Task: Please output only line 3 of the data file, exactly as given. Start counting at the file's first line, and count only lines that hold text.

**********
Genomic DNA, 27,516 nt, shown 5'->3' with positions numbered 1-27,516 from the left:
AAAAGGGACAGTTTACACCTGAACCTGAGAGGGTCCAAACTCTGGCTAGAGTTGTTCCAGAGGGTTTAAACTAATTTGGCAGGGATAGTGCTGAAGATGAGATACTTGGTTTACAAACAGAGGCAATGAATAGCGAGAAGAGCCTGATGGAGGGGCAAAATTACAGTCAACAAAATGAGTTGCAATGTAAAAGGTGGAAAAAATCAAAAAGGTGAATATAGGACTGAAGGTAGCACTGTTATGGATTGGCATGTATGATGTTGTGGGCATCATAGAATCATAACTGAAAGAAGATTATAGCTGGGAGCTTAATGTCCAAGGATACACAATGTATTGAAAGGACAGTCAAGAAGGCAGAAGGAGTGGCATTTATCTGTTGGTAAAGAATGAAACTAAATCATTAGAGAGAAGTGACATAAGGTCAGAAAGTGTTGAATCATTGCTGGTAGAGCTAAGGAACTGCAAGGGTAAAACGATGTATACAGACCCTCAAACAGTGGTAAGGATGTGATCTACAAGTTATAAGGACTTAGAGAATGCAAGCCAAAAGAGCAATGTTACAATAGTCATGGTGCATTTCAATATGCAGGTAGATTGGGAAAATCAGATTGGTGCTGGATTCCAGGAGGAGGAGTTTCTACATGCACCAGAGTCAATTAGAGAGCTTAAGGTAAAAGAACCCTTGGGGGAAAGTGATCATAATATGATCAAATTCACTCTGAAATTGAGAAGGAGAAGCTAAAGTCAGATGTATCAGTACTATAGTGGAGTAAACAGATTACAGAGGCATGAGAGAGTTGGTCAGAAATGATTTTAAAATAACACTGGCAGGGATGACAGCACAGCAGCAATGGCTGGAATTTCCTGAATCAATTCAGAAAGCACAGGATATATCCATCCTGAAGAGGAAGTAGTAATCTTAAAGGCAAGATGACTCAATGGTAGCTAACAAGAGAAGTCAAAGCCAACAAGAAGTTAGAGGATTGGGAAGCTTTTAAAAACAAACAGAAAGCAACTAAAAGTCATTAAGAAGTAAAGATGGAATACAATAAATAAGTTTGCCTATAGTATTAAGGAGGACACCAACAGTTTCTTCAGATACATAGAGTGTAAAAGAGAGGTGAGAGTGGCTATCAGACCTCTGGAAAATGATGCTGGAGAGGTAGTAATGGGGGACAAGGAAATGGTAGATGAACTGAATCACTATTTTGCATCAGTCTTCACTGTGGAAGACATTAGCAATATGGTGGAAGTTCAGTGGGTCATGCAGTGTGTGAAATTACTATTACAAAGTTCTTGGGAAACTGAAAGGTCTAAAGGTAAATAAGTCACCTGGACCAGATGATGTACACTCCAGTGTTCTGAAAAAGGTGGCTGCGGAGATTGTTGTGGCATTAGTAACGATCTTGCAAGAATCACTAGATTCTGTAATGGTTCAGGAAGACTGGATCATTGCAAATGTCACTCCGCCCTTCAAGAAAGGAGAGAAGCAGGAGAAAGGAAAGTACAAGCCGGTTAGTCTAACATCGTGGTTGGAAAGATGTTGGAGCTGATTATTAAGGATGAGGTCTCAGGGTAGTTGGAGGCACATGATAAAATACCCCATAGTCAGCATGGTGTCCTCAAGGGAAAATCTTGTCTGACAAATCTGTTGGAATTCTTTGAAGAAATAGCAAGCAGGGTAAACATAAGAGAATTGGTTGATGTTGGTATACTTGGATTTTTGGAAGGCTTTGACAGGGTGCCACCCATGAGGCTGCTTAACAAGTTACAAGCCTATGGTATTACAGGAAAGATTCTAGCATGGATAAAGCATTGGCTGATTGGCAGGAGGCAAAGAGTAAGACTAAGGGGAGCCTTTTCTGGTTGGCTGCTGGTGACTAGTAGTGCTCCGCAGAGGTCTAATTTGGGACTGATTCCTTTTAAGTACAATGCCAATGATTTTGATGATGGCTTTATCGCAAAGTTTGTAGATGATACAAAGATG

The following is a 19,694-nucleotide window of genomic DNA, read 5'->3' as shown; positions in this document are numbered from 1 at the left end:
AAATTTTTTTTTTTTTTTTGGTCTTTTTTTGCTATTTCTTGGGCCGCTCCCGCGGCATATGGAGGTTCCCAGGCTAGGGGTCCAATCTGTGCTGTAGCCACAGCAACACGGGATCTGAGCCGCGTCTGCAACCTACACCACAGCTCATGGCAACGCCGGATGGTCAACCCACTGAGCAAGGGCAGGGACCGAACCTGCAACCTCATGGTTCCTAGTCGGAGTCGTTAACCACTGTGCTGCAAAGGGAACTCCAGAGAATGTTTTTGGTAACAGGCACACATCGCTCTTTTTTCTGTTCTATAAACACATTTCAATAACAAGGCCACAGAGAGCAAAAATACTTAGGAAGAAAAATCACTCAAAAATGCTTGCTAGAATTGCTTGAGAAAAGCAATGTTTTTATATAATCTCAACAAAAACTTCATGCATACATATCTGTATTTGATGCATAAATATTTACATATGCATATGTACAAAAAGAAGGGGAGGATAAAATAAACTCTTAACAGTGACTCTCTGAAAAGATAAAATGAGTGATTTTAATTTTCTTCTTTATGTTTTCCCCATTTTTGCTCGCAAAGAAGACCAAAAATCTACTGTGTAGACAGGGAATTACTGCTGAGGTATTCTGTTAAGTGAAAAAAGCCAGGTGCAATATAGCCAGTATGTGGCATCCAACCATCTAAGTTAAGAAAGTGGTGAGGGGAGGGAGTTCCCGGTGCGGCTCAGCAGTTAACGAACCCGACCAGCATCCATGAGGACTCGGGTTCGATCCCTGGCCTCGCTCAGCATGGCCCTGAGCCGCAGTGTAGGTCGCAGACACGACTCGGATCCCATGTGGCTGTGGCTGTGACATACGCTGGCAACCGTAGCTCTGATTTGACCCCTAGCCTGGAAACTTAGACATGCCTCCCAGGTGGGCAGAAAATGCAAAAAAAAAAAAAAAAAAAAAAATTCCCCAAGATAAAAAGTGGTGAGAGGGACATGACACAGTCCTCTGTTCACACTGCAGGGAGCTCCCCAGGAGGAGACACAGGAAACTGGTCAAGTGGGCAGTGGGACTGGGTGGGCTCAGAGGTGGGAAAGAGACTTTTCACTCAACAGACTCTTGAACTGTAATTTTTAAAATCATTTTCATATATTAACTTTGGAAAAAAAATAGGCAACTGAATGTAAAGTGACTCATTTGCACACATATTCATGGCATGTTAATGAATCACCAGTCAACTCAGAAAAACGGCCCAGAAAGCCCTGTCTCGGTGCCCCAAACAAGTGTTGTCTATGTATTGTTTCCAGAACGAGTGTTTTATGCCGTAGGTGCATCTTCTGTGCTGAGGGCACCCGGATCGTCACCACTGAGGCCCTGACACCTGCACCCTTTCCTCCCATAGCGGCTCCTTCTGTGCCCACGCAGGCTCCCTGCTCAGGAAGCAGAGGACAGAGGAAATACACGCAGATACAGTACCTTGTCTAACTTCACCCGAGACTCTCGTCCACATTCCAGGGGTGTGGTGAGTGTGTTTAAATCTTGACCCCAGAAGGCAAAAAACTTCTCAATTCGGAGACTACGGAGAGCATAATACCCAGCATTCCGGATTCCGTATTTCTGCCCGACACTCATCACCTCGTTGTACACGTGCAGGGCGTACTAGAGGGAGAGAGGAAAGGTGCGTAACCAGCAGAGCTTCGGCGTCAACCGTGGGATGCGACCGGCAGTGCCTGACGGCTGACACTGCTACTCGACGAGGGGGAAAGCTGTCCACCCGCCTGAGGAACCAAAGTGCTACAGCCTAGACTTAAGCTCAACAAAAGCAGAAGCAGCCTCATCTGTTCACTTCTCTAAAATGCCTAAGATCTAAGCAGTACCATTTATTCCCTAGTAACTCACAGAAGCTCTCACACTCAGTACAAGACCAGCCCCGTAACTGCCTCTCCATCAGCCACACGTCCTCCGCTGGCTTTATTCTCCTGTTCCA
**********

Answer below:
The following is a 19,694-nucleotide window of genomic DNA, read 5'->3' as shown; positions in this document are numbered from 1 at the left end: